When I wear a Duran shirt or a Duran mask or something like this, it is a signal to others. It tells people that I’m a fan. It tells them that I’m such a big fan that I am shouting it out, loudly and proudly. I remember, as a kid, whenever I would see someone wearing a Duran shirt. I knew that we shared something. We were both fans. We both loved these five guys and the music that they make. It was an instant connection, which isn’t easy to find anywhere ever, but especially when you are an awkward kid. Even now, as an adult, I loved seeing people wear shirts about things and people that I like. It makes me smile and reminds me that I’m not alone in my fandom.

So, what about the rest of you? How many of you are more like me in that you do buy some merchandise or are you more like Rhonda, not buying much? If you are more like me, why do you do it?


By Daily Duranie

Once upon a time, there were two Duran Duran fans. One named Amanda, the other named Rhonda. Over many vodka tonics, they would laugh about the idea of one day writing a book about their fan experiences. While that manuscript is still being composed...Rhonda thought they should write a blog. (What was she THINKING?!) Lo and behold: The Daily Duranie was born.


  1. I limit my spending, but that’s because I have limited the space for my collection to a small spot in my house. I once had so much stuff, I didn’t even know what I had. Now I find my joy in selling merch and memorabilia to others, enhancing their collections and seeing where around the world all those great things go. I love the “just being there” part and taking it all in. Sharing memories, making memories. And a little bit of buying now and then, especially when there’s a new project.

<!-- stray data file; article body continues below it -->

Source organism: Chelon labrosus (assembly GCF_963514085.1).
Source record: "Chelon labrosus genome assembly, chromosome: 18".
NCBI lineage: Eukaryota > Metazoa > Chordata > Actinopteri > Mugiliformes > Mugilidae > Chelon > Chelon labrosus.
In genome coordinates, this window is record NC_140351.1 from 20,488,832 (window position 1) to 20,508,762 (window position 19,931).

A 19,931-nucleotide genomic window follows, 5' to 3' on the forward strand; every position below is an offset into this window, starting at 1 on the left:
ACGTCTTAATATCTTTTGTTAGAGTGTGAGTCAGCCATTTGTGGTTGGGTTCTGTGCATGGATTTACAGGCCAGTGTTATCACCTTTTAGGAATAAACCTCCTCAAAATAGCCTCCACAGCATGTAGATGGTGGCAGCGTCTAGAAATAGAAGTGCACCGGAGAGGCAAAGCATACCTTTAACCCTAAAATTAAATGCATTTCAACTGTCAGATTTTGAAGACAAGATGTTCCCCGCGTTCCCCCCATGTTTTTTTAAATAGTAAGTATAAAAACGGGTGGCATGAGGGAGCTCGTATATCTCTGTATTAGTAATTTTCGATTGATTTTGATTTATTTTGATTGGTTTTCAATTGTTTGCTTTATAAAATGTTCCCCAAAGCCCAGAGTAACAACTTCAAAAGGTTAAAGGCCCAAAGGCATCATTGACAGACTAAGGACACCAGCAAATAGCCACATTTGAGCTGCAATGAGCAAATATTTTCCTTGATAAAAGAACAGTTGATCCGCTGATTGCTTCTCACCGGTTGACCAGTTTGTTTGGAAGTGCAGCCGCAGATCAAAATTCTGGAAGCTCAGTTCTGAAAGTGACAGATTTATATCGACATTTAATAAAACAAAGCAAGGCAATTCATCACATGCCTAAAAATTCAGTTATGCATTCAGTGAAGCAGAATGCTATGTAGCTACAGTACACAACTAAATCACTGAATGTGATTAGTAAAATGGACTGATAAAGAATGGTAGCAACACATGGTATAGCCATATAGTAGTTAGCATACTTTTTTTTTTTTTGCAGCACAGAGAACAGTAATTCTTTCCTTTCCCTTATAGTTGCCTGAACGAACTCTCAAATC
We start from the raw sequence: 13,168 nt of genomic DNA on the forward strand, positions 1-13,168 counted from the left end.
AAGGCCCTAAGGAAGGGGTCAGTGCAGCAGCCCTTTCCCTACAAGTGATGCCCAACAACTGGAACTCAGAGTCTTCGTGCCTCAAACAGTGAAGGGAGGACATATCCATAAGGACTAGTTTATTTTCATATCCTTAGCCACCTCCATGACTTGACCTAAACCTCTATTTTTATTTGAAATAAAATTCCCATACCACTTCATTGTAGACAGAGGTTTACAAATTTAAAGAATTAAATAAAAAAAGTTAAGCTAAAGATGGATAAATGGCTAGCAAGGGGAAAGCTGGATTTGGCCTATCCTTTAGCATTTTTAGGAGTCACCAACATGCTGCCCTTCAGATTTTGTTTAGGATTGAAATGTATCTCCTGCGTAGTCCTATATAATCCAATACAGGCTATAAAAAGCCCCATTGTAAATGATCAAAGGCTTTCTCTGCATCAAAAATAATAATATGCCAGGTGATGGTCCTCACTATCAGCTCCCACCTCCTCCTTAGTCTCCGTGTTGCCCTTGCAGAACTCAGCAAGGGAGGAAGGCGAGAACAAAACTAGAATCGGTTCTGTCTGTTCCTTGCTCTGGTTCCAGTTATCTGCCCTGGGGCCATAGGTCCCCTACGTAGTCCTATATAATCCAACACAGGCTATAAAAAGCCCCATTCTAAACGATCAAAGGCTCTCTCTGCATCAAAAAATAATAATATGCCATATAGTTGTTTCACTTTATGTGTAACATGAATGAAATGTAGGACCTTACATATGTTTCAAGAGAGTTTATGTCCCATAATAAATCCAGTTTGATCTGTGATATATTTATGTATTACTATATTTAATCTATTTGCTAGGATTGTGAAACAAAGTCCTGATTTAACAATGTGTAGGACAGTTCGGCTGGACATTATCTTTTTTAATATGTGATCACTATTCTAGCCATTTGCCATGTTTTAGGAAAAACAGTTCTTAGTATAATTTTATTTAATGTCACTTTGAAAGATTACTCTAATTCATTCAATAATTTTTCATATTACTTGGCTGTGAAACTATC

2. I posted in that thread and do see both points (which aren’t opposite really). Since the pandemic I have been decluttering and got rid of things I normally wouldn’t. I’m not as obsessed with material objects either. Having said that, my number one thing to buy at concerts is the tour book. In almost every DD concert I attended I bought a tour book, and the one time I didn’t was because it was the same book I bought at a previous show. I like taking out the tour books and reading them or looking at them. I’ve been considering displaying my Astronaut tour book with the stages, it’s so cool. I did buy a shirt at the reunion tour but in general don’t buy them. I prefer something I can keep and not wear out. I have also bought buttons and photos at various concerts. I do wish Duran Duran had more merchandise like other bands. For example, at a U2 show I bought a poster, as far as I know, haven’t seen one at their shows (at least not for years).

  3. I am less materialistic than I was when I was younger, or is it just limited funds now that I have bills to pay? Probably both, so I have narrowed my Duran merch purchases to T-shirts, tour books, and of course their music and DVD’s of performances .My collection is small, but a person could go broke trying to have it all.

Hey there, thanks for commenting! We encourage spirited, kind and thoughtful discussion. Thanks for participating!!

This site uses Akismet to reduce spam. Learn how your comment data is processed.